Taxpayers billed for golf fees
Culturally appropriate: The DSD conducts its business meetings at clubs in Dubai. Picture: Supplied

WA taxpayers spent almost $10,000 on membership fees for exclusive golf and business clubs in Dubai last year as part of the State Government's "culturally appropriate" overseas trade strategy.

Documents tabled in Parliament shine a light on the little-known activities of WA's nine overseas offices operating under the Department of State Development's international trade and investment program.

The offices, with combined budgets of $7.5 million in 2013-14, are in Seoul, Jakarta, Singapore, Shanghai, Hangzhou, Mumbai, London, Tokyo and Dubai.

The biggest budgets are the London and Tokyo offices at $1.5 million each, followed by Dubai ($810,000), Mumbai ($773,000) and Singapore ($700,000). The two Chinese offices share a budget of $960,000.

Answers to Opposition questions reveal the offices retain membership to a range of clubs, including the Britain-Australia Society at $900 a year and its affiliate the Cook Society ($600) and the Tokyo American Club ($2500).

The Dubai office does things differently, spending $7800 in the year to April retaining membership to the city's Emirates Golf Club and $2000 on joining the Capital Club.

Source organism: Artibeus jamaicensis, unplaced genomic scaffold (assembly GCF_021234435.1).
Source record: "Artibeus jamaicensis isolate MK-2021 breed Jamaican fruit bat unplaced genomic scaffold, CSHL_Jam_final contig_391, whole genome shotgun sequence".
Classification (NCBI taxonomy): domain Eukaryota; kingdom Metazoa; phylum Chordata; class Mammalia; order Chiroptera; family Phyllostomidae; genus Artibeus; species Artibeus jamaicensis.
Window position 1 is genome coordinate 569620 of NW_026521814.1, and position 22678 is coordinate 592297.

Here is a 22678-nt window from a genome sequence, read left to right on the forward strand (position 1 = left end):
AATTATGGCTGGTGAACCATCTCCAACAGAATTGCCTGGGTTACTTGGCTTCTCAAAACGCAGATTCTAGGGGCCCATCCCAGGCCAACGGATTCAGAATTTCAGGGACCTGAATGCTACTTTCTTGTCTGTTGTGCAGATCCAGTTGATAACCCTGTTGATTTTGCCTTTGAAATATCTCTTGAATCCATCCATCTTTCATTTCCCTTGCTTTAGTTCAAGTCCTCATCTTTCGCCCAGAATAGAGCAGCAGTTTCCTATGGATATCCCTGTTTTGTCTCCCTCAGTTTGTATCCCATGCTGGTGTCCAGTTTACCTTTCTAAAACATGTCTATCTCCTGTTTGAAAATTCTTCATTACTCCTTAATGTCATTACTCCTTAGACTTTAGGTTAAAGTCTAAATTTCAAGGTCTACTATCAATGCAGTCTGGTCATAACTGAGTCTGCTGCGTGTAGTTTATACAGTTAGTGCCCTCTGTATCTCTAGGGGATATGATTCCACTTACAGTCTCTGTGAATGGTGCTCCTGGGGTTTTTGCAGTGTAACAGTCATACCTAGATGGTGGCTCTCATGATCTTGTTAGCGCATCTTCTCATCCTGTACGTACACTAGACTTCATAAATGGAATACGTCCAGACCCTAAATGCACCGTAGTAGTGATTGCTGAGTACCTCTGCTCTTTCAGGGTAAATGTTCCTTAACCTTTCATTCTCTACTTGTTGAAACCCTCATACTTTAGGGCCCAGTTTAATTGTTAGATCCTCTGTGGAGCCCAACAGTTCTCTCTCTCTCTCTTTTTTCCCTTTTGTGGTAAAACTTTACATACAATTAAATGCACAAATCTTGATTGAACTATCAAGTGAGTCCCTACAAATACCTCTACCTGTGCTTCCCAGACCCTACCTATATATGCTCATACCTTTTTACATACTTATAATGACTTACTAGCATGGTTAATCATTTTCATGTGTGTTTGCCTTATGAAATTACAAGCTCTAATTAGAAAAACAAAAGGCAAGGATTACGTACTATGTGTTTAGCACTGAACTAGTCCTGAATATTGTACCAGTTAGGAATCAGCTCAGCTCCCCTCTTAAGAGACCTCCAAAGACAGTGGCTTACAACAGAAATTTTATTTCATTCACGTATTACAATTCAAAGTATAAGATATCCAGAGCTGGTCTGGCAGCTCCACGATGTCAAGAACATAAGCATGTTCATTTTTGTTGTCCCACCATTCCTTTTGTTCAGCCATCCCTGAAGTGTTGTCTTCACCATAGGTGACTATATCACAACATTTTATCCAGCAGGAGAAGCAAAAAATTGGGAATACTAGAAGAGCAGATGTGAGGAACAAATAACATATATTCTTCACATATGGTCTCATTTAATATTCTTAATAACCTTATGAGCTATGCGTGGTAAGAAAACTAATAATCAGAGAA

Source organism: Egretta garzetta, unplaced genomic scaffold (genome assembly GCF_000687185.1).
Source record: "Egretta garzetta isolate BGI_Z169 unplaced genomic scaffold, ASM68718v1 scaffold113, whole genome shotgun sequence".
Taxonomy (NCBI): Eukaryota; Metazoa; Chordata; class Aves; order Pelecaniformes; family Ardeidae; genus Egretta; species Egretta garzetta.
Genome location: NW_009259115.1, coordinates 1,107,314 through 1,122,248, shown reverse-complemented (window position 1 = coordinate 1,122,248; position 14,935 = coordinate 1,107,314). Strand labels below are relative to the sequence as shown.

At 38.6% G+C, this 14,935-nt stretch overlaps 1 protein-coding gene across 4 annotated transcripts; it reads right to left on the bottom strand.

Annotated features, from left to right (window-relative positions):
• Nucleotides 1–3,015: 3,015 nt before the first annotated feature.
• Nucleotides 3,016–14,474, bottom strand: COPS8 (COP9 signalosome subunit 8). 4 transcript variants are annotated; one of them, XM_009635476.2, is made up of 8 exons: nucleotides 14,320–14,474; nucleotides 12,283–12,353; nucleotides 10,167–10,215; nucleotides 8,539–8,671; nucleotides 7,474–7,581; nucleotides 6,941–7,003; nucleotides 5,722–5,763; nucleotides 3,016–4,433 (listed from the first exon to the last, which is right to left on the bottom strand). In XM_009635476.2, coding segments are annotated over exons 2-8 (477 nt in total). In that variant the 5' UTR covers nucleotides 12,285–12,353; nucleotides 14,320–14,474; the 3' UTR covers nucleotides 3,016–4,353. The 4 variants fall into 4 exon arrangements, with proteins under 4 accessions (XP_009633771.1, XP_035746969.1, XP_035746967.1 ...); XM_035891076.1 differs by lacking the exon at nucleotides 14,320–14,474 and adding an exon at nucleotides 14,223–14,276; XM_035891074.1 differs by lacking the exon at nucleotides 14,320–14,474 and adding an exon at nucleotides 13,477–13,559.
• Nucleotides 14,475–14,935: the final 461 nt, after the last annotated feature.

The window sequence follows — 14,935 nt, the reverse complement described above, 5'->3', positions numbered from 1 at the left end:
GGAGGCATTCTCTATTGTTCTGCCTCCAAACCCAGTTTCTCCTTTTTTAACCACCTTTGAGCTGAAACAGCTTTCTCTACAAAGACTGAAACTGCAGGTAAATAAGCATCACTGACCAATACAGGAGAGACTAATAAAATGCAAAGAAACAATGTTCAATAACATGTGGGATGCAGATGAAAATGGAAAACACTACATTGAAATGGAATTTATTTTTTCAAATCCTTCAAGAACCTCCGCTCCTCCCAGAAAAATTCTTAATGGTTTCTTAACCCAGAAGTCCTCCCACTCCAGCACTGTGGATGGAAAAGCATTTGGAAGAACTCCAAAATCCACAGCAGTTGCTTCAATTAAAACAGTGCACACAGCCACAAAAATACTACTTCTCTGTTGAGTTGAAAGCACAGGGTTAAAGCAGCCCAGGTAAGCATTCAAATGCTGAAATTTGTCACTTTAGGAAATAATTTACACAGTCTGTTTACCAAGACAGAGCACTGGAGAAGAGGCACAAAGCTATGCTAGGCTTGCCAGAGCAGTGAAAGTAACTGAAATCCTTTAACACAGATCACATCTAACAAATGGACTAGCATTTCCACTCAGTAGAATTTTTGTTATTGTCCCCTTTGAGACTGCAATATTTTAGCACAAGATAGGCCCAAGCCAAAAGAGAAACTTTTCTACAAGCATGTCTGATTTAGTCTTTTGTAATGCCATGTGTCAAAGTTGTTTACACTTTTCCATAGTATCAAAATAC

The Capital Club describes itself as "a contemporary setting for members to network professionally and socially".

Members are invited to "attend a wealth of social and business events, covering the arts, culture, media, cuisine, business and travel".

A Department of Premier and Cabinet spokesman said that rather than maintaining a large office in Dubai, the department retained a modest office so it could conduct business meetings at the clubs.

"This is the culturally appropriate thing to do in this foreign business environment," he said.

Emirates Golf Club has a course designed by British golfer Nick Faldo and an international championship course known as the Majlis, the "desert miracle".

The spokesman said WA's regional trade and investment director for the Middle East and Africa, Pankaj Savara, used both clubs' facilities for business meetings on average three to four times a month.

The West Australian

Popular videos

Compare & Save

Our Picks

Compare & Save

More from The West